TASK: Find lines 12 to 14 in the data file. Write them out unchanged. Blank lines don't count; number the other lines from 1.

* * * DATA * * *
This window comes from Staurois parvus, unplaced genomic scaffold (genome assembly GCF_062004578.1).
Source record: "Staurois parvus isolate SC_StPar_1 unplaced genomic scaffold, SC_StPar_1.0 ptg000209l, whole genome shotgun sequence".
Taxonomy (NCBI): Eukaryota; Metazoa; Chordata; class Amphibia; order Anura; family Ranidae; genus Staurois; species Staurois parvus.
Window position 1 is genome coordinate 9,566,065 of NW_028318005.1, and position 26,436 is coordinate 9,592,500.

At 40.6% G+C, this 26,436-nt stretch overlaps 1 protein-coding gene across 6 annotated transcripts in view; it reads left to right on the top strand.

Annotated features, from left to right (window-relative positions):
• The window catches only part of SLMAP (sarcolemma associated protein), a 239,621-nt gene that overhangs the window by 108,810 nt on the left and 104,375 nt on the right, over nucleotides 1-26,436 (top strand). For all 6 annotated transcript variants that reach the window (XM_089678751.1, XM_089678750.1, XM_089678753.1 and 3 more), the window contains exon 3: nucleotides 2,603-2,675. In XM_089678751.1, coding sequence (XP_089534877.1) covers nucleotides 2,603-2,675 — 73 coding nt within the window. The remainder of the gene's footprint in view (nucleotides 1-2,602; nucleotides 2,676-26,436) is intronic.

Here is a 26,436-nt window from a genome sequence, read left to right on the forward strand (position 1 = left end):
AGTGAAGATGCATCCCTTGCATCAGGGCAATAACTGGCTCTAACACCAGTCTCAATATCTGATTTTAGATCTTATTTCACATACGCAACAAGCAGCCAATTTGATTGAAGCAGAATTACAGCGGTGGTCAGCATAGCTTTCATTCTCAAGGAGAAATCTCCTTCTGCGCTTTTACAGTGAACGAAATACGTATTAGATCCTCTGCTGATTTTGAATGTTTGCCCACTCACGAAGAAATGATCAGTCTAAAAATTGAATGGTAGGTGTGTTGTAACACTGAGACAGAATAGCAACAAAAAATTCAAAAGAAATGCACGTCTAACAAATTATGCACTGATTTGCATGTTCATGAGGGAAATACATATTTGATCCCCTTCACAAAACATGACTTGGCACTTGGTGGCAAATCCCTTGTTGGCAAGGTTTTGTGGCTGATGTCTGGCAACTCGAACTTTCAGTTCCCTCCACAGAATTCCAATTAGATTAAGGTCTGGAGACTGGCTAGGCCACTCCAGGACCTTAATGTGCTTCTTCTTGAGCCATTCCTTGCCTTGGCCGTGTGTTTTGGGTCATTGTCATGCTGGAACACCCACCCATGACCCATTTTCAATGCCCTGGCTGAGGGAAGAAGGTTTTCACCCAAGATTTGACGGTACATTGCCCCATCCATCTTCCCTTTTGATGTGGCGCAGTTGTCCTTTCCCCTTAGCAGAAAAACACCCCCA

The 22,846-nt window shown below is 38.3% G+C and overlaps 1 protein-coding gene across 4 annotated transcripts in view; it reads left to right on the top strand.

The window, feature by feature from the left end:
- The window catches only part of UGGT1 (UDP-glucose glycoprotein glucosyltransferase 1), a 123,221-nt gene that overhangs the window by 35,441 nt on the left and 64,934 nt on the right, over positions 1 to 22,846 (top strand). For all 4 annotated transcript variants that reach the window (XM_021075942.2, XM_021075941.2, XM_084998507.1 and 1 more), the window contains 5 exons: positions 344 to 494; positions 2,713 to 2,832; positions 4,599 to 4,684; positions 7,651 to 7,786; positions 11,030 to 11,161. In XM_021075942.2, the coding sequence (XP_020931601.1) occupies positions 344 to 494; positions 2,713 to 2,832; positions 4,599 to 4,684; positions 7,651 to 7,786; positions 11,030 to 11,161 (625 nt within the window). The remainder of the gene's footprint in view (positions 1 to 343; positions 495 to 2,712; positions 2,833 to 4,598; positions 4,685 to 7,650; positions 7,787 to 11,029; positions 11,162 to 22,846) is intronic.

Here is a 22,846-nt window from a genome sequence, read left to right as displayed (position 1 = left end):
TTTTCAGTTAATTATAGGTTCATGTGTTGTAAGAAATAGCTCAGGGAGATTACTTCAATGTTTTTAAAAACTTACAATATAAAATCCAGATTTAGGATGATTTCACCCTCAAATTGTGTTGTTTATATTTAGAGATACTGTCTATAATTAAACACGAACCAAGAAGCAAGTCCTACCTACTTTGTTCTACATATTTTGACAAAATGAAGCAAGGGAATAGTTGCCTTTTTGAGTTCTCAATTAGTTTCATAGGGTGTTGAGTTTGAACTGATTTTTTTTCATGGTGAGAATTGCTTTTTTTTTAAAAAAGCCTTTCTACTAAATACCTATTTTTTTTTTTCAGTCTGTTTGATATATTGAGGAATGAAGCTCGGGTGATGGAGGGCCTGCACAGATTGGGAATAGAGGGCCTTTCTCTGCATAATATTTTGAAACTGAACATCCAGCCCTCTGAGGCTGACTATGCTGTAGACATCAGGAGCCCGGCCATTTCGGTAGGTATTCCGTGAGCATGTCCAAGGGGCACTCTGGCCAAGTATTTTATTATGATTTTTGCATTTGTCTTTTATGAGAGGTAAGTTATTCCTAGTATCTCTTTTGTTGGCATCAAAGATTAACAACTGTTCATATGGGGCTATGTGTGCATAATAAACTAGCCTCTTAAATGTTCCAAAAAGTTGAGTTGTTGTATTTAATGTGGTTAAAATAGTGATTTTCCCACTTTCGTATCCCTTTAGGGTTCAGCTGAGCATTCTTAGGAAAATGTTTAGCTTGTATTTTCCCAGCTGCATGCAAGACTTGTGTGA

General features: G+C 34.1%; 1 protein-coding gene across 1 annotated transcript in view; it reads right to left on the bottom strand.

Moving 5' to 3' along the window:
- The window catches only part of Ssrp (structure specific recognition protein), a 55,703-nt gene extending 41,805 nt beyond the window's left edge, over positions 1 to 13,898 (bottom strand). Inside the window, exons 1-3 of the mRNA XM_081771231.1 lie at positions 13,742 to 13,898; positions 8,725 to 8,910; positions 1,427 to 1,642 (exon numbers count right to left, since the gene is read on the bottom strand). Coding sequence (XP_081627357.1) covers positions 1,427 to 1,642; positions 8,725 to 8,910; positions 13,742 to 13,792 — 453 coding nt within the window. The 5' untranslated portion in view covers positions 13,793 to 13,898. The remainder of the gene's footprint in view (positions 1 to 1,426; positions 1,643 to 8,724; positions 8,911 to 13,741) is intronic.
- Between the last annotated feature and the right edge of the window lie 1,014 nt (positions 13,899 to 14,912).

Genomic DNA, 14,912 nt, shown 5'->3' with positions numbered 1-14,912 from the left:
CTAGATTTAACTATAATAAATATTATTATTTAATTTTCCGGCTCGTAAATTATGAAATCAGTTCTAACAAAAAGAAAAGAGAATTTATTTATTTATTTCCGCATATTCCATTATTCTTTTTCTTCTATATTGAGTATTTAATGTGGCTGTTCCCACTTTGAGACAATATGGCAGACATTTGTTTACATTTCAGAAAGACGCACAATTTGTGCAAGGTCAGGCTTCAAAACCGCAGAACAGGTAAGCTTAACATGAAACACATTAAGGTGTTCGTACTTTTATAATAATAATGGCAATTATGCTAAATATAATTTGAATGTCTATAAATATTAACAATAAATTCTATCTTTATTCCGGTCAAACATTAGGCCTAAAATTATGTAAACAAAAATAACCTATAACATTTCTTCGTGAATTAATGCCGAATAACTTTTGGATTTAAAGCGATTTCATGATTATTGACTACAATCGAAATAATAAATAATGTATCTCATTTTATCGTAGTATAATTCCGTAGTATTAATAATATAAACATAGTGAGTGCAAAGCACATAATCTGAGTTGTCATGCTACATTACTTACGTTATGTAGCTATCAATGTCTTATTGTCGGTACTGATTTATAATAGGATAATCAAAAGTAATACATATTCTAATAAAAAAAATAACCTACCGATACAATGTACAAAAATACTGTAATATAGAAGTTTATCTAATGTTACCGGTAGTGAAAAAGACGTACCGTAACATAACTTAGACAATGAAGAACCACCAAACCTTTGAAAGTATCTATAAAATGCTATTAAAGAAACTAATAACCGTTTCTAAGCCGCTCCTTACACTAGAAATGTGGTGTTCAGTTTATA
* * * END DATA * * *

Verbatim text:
- The window catches only part of UGGT1 (UDP-glucose glycoprotein glucosyltransferase 1), a 123,221-nt gene that overhangs the window by 35,441 nt on the left and 64,934 nt on the right, over positions 1 to 22,846 (top strand). For all 4 annotated transcript variants that reach the window (XM_021075942.2, XM_021075941.2, XM_084998507.1 and 1 more), the window contains 5 exons: positions 344 to 494; positions 2,713 to 2,832; positions 4,599 to 4,684; positions 7,651 to 7,786; positions 11,030 to 11,161. In XM_021075942.2, the coding sequence (XP_020931601.1) occupies positions 344 to 494; positions 2,713 to 2,832; positions 4,599 to 4,684; positions 7,651 to 7,786; positions 11,030 to 11,161 (625 nt within the window). The remainder of the gene's footprint in view (positions 1 to 343; positions 495 to 2,712; positions 2,833 to 4,598; positions 4,685 to 7,650; positions 7,787 to 11,029; positions 11,162 to 22,846) is intronic.

Here is a 22,846-nt window from a genome sequence, read left to right as displayed (position 1 = left end):
TTTTCAGTTAATTATAGGTTCATGTGTTGTAAGAAATAGCTCAGGGAGATTACTTCAATGTTTTTAAAAACTTACAATATAAAATCCAGATTTAGGATGATTTCACCCTCAAATTGTGTTGTTTATATTTAGAGATACTGTCTATAATTAAACACGAACCAAGAAGCAAGTCCTACCTACTTTGTTCTACATATTTTGACAAAATGAAGCAAGGGAATAGTTGCCTTTTTGAGTTCTCAATTAGTTTCATAGGGTGTTGAGTTTGAACTGATTTTTTTTCATGGTGAGAATTGCTTTTTTTTTAAAAAAGCCTTTCTACTAAATACCTATTTTTTTTTTTCAGTCTGTTTGATATATTGAGGAATGAAGCTCGGGTGATGGAGGGCCTGCACAGATTGGGAATAGAGGGCCTTTCTCTGCATAATATTTTGAAACTGAACATCCAGCCCTCTGAGGCTGACTATGCTGTAGACATCAGGAGCCCGGCCATTTCGGTAGGTATTCCGTGAGCATGTCCAAGGGGCACTCTGGCCAAGTATTTTATTATGATTTTTGCATTTGTCTTTTATGAGAGGTAAGTTATTCCTAGTATCTCTTTTGTTGGCATCAAAGATTAACAACTGTTCATATGGGGCTATGTGTGCATAATAAACTAGCCTCTTAAATGTTCCAAAAAGTTGAGTTGTTGTATTTAATGTGGTTAAAATAGTGATTTTCCCACTTTCGTATCCCTTTAGGGTTCAGCTGAGCATTCTTAGGAAAATGTTTAGCTTGTATTTTCCCAGCTGCATGCAAGACTTGTGTGA